Women, forget homemaking; you could be displaced and out of luck.
That doesn't seem to be the best thing to tell women in a state that places high value on families and stay-at-home moms.
However, that seems to be the unintended message Utah legislators sent some women who, through no fault of their own, find themselves without a source of income. Last month, a legislative interim committee voted against reauthorization of Utah's Displaced Homemaker program passed in 1986.
It was created along with federal programs to help women who had stayed at home to care for their children and husbands and later lost their husbands because of death, divorce or other reasons and no longer had a source of income.
Many of the displaced homemakers who dedicated themselves to caring for their families found themselves without employment experience and ineligible for unemployment insurance. In short, they were out of luck.
Legislative committee members, to their credit, voted against reauthorization of the program because the Department of Workforce Services, the agency responsible for administering the program, was unable to show results — how many displaced homemakers they helped find living-wage jobs. They were only able to describe what services they provided, i.e., counseling, links to other programs, ideas on networking, educational support, food stamps, job interviewing and, most presumptuous, resume writing.
Can you imagine asking a 40-year-old divorced woman who has spent the past 15 years raising children and supporting her husband in his work, or helping him with his education, to write a resume? What might she put down — changed diapers, did laundry, prepared school lunches, drove kids to school, ran errands, grocery shopped, organized and cleaned house and fixed dinner? All volunteer work and no pay.
She may never have found time to develop her work skills or have a work experience, though she juggled housekeeping, homework with kids, multitasking and the ability to work without supervision. When the DWS worker asks her about her qualifications, she might answer, "None."
What must it be like for a woman, whose life revolved around keeping her family together to all of sudden find herself desolate, penniless and having to ask for help?
One legislator on the interim committee asked how women found out about the displaced homemaker program. The DWS representative indicated that was one of the limitations, that there was no outreach; another was the requirement that women had to be out of the workforce for eight years.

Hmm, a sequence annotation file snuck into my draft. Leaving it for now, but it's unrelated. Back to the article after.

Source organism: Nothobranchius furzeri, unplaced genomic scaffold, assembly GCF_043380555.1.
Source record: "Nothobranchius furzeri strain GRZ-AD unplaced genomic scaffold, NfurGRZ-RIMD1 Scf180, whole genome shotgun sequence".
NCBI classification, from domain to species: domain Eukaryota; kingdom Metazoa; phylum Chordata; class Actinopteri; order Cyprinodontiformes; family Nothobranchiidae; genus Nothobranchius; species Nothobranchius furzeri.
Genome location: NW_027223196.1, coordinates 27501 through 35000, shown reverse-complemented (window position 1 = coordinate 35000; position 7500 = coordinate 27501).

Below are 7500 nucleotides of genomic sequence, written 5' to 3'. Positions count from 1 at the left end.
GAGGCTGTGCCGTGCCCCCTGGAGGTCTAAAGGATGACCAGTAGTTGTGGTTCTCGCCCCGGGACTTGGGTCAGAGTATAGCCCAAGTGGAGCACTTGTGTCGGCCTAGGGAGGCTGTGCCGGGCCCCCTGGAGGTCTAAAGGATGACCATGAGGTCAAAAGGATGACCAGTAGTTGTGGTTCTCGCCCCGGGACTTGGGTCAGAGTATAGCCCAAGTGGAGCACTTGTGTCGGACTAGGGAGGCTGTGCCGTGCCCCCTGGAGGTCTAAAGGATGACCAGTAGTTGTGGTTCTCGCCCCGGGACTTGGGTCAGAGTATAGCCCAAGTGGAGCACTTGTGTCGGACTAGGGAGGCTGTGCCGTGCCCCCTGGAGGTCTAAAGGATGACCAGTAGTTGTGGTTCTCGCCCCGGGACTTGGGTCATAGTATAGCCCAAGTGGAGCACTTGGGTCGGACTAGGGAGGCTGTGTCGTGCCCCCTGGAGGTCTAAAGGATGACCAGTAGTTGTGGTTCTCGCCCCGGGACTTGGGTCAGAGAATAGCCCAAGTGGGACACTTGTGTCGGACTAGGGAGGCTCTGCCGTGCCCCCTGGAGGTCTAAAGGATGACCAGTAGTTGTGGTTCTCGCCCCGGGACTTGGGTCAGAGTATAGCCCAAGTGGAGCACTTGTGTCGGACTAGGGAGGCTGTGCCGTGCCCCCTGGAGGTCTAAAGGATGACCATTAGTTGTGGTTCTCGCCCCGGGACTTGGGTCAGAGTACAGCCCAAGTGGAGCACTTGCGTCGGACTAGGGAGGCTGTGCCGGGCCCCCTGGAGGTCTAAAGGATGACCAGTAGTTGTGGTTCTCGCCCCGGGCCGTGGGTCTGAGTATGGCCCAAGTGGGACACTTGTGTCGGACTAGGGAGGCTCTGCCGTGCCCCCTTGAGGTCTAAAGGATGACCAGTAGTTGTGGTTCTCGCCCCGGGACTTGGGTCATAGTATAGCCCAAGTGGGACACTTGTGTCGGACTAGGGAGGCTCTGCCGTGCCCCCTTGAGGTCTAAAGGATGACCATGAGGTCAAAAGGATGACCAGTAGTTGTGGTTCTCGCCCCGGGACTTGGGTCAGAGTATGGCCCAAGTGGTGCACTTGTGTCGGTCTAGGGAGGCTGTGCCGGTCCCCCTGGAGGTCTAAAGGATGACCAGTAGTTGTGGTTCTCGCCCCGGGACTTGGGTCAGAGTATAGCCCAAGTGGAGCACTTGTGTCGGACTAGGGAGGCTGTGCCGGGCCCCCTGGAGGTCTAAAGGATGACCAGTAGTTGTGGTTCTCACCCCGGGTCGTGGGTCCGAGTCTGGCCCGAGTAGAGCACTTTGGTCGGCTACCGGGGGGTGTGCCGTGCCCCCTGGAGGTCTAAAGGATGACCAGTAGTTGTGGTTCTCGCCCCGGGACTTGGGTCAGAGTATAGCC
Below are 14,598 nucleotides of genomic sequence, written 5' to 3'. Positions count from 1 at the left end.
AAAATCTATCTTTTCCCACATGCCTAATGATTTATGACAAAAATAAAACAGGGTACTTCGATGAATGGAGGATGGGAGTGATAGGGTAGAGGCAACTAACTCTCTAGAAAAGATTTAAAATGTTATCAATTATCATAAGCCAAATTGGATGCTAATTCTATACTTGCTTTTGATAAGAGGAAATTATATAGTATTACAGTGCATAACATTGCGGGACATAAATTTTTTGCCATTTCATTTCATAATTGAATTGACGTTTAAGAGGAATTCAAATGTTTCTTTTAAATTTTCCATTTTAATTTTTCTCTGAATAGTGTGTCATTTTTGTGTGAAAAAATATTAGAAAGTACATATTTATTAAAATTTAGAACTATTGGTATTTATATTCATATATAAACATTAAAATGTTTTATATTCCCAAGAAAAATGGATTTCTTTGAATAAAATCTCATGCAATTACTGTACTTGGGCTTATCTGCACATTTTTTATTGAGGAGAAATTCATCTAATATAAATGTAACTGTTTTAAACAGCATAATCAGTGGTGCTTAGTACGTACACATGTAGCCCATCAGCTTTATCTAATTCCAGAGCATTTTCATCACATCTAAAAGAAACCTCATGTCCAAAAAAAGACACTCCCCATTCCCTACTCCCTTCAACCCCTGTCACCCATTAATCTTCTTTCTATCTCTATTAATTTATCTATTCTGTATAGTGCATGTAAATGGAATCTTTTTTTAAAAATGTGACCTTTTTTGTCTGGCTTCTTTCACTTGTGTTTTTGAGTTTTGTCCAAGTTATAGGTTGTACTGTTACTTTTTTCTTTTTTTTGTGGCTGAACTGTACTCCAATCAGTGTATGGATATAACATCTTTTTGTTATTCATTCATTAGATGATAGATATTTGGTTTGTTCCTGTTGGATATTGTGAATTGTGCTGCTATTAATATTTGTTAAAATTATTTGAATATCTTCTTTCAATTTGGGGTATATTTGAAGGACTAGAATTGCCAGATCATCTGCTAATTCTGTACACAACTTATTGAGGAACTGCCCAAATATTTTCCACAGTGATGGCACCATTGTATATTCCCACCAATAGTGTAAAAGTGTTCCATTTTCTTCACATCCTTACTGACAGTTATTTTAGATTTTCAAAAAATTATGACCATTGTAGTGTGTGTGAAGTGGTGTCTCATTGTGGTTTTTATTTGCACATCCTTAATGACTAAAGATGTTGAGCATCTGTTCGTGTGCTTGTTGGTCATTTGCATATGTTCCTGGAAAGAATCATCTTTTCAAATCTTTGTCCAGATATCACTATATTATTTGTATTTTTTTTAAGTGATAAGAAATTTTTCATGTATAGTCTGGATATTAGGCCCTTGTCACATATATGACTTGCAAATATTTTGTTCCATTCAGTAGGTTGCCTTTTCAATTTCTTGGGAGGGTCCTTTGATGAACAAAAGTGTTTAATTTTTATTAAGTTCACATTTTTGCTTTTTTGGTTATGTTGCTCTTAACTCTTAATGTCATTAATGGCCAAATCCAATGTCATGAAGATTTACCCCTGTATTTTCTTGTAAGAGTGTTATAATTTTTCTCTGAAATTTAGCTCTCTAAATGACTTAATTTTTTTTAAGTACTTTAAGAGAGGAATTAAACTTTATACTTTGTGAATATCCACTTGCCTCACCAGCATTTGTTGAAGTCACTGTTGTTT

Also asked was, how do the services they provide to this target group differ from the services they are able to provide all individuals eligible for DWS services? The answer was, they did not differ much.
The review of this program reveals what is endemic to state government agencies: they report on process — all the programs they run and what they do — rather than on output — what they produce. DWS, like all bureaucracies, survives by overwhelming policymakers with information that has nothing to do with the cost-effective outcomes taxpayers should expect. Legislative committee members saved a few tax bucks this time.
Keeping families intact and preserving the role of homemaker is more critical than ever before. Lawmakers ought to work harder to promote family policies that support the role of homemaker. Rather than putting women through agency bureaucratic hurdles, lawmakers ought to provide stipends for education, training and financial help directly to women to find a living-wage job, instead of fattening the bureaucracy with meaningless projects.
Helping displaced homemakers become economically independent lets Utah women know that homemaker is a vital role in our state's commitment to families, and we will not forget them.
A Utah native, John Florez has been on the staff of Senator Orrin Hatch, was former Utah Industrial Commissioner and filled White House appointments — including Deputy Assistant Secretary of Labor and Commission on Hispanic Education.